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Official information channels

Person viewing information on a tablet
In an emergency, a lot of information circulates, especially on the Internet. It is sometimes difficult to distinguish between useful and superfluous information, between current and outdated information, or even between rumour and proven fact.

So look for the official communication channels of your municipality, province or local emergency services (police, fire brigade) to make sure you always receive the right information. You can also subscribe to BE-Alert.


Often there will be a notice on the website of your municipality, province or local police or fire district with information about the emergency, possibly supplemented by frequently asked questions or an information number.

Social media

Authorities also disseminate information about emergencies on social media.

Not sure if the profile is official? Often the text in the bio, previous posts or the logo can give you an indication. In an emergency, news sites also often refer to the official communication channels on social media.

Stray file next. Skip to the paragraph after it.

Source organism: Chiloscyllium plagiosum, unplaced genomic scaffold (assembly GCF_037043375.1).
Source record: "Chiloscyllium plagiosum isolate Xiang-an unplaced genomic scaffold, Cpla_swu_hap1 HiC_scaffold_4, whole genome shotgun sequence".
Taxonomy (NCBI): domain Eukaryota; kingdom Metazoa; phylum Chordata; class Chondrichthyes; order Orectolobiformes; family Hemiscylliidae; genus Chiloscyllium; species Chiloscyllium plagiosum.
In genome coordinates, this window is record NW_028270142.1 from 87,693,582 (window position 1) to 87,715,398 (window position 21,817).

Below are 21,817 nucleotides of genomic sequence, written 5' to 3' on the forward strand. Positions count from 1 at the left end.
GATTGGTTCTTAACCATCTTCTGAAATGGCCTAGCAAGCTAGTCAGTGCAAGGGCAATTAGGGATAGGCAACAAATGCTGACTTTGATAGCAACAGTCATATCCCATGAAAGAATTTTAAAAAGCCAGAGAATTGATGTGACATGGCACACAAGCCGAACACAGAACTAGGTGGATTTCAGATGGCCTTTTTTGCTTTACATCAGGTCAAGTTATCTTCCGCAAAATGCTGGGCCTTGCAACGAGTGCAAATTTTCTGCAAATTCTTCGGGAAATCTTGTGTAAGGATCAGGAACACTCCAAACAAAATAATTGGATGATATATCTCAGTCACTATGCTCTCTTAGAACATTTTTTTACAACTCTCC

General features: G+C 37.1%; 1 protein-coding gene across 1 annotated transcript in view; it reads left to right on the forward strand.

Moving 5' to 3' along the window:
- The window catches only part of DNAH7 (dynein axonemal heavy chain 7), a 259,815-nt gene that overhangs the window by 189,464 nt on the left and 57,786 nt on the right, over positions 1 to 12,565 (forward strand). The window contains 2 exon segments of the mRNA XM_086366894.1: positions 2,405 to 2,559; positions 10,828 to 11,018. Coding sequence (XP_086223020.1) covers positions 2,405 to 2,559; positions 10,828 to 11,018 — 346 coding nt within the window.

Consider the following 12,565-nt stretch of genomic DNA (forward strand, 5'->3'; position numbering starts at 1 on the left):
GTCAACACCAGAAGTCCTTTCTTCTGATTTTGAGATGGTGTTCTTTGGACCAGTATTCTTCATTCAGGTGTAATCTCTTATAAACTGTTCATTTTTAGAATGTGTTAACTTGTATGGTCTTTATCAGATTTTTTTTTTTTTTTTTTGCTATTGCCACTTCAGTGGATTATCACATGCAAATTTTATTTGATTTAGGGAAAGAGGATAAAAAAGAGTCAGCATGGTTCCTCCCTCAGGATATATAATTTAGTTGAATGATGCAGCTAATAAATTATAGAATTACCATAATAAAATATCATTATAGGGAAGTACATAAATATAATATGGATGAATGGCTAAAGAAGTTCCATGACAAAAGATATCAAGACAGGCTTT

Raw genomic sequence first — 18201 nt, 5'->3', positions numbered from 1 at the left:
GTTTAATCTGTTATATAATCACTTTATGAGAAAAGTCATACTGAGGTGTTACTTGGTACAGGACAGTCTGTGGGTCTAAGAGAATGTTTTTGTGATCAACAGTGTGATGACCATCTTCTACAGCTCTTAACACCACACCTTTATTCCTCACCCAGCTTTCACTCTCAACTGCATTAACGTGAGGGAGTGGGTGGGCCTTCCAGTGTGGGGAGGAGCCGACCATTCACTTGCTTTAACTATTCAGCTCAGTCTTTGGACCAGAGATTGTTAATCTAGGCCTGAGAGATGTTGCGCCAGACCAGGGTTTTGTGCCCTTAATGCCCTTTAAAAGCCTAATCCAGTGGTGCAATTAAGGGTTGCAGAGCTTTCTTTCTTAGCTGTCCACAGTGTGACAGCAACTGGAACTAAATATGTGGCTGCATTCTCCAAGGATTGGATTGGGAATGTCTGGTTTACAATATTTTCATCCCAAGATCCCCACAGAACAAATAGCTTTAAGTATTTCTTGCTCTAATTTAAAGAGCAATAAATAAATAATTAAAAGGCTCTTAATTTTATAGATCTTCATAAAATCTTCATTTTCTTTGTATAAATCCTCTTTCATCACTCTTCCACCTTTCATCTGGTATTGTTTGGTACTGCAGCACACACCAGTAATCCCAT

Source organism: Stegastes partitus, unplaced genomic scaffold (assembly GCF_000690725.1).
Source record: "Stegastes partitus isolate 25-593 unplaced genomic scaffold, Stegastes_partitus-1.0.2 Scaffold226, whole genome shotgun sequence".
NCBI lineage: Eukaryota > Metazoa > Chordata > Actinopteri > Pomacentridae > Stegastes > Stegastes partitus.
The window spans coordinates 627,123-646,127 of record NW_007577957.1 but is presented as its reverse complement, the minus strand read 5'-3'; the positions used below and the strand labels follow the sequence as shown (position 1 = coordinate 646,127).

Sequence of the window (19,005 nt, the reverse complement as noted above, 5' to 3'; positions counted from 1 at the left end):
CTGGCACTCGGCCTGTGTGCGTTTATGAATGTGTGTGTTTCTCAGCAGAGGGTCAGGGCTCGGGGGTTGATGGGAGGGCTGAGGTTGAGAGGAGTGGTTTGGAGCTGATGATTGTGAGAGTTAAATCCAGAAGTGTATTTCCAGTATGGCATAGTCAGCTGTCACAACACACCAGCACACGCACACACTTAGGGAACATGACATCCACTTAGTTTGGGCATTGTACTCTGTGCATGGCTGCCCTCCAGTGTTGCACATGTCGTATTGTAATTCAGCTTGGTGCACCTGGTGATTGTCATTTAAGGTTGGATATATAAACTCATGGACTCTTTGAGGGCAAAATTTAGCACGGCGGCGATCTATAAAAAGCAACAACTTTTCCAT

To find out if your municipality or local police or fire district has social media channels, go to the website and look for the Twitter and Facebook logos, which will lead you to the official profiles.

Some channels you can follow:


You can also receive a message from BE-Alert. Through BE-Alert, governments can send you a text message, e-mail or voice call directly.  Do you doubt that the message is real?

  • A BE-Alert message always starts with 'BE-Alert'.
  • A BE-Alert message is sent from the number 1789 or 0477 77 77 55.
  • A BE-Alert message is always free of charge. You will never get a message asking for your bank details.

Please note: If you have given permission, you can also receive public service messages via BE-Alert, for example with information about rubbish collection. These messages do not start with 'BE-Alert', and they are sent from the numbers 8686 or 0477 77 77 55.